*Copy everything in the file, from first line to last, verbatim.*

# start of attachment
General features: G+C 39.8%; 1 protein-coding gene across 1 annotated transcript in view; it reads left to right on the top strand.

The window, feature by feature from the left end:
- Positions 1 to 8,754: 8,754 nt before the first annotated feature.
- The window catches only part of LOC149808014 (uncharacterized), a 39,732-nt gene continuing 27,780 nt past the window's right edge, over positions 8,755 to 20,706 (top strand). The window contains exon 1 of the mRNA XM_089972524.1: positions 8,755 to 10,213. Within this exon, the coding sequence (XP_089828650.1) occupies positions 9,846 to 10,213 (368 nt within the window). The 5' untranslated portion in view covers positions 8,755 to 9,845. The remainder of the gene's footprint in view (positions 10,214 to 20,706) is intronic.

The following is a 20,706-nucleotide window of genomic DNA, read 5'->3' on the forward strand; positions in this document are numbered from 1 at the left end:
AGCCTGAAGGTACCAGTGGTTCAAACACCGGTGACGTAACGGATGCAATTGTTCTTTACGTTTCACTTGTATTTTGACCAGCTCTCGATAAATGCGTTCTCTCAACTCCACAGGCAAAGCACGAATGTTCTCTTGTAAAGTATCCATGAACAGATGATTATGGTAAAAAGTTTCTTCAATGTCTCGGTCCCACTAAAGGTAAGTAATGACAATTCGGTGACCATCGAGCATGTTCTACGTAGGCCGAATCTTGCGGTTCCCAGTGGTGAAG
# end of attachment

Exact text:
General features: G+C 39.8%; 1 protein-coding gene across 1 annotated transcript in view; it reads left to right on the top strand.

The window, feature by feature from the left end:
- Positions 1 to 8,754: 8,754 nt before the first annotated feature.
- The window catches only part of LOC149808014 (uncharacterized), a 39,732-nt gene continuing 27,780 nt past the window's right edge, over positions 8,755 to 20,706 (top strand). The window contains exon 1 of the mRNA XM_089972524.1: positions 8,755 to 10,213. Within this exon, the coding sequence (XP_089828650.1) occupies positions 9,846 to 10,213 (368 nt within the window). The 5' untranslated portion in view covers positions 8,755 to 9,845. The remainder of the gene's footprint in view (positions 10,214 to 20,706) is intronic.

The following is a 20,706-nucleotide window of genomic DNA, read 5'->3' on the forward strand; positions in this document are numbered from 1 at the left end:
AGCCTGAAGGTACCAGTGGTTCAAACACCGGTGACGTAACGGATGCAATTGTTCTTTACGTTTCACTTGTATTTTGACCAGCTCTCGATAAATGCGTTCTCTCAACTCCACAGGCAAAGCACGAATGTTCTCTTGTAAAGTATCCATGAACAGATGATTATGGTAAAAAGTTTCTTCAATGTCTCGGTCCCACTAAAGGTAAGTAATGACAATTCGGTGACCATCGAGCATGTTCTACGTAGGCCGAATCTTGCGGTTCCCAGTGGTGAAG